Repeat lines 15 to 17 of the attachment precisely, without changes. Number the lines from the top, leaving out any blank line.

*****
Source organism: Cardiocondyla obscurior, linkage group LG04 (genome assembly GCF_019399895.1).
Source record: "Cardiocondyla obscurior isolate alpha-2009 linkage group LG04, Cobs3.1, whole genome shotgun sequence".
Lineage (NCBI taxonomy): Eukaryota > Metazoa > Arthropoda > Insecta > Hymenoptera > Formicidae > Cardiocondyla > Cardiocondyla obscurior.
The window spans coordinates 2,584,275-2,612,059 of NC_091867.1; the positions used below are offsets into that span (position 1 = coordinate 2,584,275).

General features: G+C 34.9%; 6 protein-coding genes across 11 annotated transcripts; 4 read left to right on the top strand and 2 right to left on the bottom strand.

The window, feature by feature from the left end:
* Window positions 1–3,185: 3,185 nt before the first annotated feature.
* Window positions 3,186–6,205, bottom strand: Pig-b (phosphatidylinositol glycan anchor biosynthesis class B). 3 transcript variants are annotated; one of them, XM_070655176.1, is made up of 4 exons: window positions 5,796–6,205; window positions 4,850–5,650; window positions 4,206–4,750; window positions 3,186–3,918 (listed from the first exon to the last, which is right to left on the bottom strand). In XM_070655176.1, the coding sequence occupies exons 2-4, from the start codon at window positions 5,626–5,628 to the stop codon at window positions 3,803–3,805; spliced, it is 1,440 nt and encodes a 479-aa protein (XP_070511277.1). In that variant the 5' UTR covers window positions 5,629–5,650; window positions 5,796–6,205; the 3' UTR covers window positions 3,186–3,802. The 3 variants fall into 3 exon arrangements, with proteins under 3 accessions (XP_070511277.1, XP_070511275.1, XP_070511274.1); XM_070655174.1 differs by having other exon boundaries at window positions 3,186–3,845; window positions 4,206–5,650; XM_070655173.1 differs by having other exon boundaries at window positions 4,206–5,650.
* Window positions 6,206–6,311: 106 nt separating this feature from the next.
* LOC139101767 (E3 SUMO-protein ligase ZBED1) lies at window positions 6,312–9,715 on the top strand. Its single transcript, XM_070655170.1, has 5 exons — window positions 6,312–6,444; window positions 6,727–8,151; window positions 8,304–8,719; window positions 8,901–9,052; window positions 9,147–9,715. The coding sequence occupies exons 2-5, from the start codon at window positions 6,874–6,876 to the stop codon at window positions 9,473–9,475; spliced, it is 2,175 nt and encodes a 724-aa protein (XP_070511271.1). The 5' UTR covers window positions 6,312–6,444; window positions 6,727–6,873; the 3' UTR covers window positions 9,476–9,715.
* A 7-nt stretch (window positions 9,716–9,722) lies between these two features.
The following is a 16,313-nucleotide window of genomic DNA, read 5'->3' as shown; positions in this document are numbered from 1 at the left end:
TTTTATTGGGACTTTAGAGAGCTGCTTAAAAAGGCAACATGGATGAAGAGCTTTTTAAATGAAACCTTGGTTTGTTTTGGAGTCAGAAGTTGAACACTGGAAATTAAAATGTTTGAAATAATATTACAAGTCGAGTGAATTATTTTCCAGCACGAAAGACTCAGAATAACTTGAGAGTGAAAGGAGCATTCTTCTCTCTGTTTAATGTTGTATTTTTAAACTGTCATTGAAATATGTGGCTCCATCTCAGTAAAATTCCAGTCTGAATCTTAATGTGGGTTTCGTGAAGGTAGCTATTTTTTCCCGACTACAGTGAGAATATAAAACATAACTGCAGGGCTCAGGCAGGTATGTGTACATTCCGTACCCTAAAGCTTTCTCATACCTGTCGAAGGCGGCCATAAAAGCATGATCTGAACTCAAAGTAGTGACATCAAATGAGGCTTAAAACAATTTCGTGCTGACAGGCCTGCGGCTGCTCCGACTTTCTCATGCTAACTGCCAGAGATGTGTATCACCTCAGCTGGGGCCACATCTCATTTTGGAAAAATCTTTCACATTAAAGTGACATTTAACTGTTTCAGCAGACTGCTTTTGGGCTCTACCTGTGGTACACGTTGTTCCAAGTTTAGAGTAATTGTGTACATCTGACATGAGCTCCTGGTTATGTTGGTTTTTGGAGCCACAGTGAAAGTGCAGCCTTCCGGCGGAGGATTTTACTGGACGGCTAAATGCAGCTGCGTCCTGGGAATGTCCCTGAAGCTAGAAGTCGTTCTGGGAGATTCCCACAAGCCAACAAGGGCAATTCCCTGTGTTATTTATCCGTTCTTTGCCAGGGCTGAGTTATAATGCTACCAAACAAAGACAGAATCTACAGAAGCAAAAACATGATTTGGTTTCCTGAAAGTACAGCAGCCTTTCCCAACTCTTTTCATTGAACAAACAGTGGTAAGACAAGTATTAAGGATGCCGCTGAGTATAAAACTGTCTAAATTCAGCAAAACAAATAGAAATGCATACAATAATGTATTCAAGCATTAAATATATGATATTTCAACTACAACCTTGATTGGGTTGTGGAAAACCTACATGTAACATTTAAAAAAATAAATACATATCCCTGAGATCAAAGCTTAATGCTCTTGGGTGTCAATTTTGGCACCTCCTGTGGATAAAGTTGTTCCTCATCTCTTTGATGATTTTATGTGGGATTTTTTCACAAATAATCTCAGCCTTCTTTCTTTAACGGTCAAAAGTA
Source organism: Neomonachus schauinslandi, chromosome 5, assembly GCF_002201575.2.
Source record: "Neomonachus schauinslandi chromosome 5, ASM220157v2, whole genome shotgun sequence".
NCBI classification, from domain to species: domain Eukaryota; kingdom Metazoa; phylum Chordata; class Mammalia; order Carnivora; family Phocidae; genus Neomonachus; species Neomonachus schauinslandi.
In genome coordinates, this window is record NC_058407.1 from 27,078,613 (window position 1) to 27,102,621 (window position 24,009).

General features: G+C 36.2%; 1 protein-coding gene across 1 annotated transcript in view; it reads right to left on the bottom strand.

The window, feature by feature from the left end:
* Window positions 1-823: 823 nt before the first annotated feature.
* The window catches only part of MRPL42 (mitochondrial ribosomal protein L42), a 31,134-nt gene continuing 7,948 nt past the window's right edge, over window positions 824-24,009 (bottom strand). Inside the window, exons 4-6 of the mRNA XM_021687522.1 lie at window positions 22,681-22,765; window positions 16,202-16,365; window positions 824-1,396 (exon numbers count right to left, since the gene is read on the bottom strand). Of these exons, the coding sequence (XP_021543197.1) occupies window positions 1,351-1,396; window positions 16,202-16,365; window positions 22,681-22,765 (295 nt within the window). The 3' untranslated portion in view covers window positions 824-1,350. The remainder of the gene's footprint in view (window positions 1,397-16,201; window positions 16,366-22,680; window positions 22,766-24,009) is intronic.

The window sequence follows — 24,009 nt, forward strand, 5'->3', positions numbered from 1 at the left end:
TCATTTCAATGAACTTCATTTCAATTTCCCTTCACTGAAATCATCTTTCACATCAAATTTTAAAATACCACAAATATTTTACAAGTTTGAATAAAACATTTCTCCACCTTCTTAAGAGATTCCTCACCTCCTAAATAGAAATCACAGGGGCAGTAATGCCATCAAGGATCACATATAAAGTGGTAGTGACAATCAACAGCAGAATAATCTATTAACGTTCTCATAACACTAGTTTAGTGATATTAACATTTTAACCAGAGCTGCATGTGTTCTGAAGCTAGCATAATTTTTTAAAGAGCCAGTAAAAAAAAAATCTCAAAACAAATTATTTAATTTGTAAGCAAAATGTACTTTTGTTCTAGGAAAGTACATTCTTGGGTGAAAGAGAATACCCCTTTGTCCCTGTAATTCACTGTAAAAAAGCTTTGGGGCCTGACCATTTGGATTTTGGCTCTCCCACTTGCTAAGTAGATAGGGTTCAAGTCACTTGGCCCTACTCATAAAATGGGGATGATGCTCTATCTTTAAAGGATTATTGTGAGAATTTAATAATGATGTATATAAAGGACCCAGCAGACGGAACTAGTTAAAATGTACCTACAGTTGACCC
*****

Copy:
Source record: "Neomonachus schauinslandi chromosome 5, ASM220157v2, whole genome shotgun sequence".
NCBI classification, from domain to species: domain Eukaryota; kingdom Metazoa; phylum Chordata; class Mammalia; order Carnivora; family Phocidae; genus Neomonachus; species Neomonachus schauinslandi.
In genome coordinates, this window is record NC_058407.1 from 27,078,613 (window position 1) to 27,102,621 (window position 24,009).